However, I fear that the creation and use of credit scoring systems constitutes a step backward from the goals of the Fair Credit Reporting Act to make credit reporting data accessible, understandable and correctable, and to make credit reporting agencies responsive to consumers. In other words, just as the FCRA "de-mystified" the storage and use of credit information, credit scoring is now serving to "re-mystify" that process.
Concern No. 2: A double impact results when an error in the underlying data impacts a credit score.
The fact that a large percentage of credit report data is accurate is of little comfort to a consumer whose report contains harmful errors. If errors in the underlying data result in a low credit score, in effect the original error is compounded.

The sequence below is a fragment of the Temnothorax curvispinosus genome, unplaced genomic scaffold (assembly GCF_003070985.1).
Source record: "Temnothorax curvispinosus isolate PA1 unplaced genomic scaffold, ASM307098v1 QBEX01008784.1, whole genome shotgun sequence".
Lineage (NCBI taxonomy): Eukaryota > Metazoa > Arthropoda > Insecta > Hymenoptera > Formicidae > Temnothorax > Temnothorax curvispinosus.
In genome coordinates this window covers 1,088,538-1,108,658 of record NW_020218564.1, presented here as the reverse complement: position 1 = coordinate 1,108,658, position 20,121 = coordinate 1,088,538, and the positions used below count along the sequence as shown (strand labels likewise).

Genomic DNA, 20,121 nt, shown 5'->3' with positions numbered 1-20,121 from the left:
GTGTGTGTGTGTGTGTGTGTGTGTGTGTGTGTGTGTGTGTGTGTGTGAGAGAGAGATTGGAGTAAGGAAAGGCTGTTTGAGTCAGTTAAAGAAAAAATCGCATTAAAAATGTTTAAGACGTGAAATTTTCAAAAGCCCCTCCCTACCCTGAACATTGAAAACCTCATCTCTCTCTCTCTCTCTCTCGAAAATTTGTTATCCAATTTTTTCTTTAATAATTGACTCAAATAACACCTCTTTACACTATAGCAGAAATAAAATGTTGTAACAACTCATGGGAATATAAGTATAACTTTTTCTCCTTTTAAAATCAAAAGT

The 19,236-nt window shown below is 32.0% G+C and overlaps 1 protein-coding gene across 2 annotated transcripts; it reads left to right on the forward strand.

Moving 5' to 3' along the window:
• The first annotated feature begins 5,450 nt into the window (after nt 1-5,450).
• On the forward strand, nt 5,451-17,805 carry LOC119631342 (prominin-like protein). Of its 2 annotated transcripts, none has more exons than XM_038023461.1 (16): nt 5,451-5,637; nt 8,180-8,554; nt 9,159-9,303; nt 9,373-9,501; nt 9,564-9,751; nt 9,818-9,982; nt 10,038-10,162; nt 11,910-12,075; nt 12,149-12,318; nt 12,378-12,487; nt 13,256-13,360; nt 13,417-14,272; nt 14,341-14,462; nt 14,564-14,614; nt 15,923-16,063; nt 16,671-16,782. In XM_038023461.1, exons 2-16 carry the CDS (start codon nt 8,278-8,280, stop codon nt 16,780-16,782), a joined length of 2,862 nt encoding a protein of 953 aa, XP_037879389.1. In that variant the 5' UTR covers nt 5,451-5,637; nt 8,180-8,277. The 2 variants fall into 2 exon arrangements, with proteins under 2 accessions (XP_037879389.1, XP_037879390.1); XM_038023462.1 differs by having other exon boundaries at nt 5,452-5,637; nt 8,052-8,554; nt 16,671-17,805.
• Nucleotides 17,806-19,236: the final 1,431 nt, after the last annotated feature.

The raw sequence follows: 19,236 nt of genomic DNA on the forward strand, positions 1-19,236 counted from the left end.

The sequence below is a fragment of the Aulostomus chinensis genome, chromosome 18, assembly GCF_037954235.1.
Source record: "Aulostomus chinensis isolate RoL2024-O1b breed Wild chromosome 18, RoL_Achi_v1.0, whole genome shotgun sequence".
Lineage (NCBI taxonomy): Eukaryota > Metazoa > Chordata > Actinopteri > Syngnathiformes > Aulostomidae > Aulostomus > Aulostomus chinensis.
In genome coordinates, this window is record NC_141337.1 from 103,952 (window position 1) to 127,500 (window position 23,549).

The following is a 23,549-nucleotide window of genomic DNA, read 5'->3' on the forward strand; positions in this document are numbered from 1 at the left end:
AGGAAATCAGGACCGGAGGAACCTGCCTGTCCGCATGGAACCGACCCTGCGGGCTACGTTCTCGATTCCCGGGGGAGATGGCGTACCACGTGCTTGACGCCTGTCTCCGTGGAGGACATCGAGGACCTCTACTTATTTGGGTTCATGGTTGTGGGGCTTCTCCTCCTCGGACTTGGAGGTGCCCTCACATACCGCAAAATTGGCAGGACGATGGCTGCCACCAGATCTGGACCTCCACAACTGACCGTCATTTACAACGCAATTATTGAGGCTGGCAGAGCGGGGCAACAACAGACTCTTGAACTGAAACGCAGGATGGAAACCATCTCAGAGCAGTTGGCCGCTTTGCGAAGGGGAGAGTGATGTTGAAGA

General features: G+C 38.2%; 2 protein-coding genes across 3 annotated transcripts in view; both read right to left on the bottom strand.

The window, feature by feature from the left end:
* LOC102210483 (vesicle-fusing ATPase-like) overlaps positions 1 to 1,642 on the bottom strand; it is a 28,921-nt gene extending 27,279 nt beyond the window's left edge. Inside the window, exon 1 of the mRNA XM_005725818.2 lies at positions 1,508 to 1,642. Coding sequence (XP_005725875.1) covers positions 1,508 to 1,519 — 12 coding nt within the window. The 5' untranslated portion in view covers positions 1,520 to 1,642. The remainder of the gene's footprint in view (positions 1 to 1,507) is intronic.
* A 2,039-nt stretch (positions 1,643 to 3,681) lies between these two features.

In addition, the consumer now finds himself twice removed from the actual problems.
A credit-scoring system creates a new layer of data, and that new layer separates the consumer from the raw data. The system as a whole becomes less accountable to consumers. When the Federal Trade Commission decided not to treat credit scores the same as traditional reports, not only did this decision remove the legal responsibility to disclose the score but also to correct an inaccurate score and notify previous recipients at the consumer's request.
Concern No. 3: Because there are so many different products, and because these products are ever-changing, consumers cannot be educated about common rules or standards.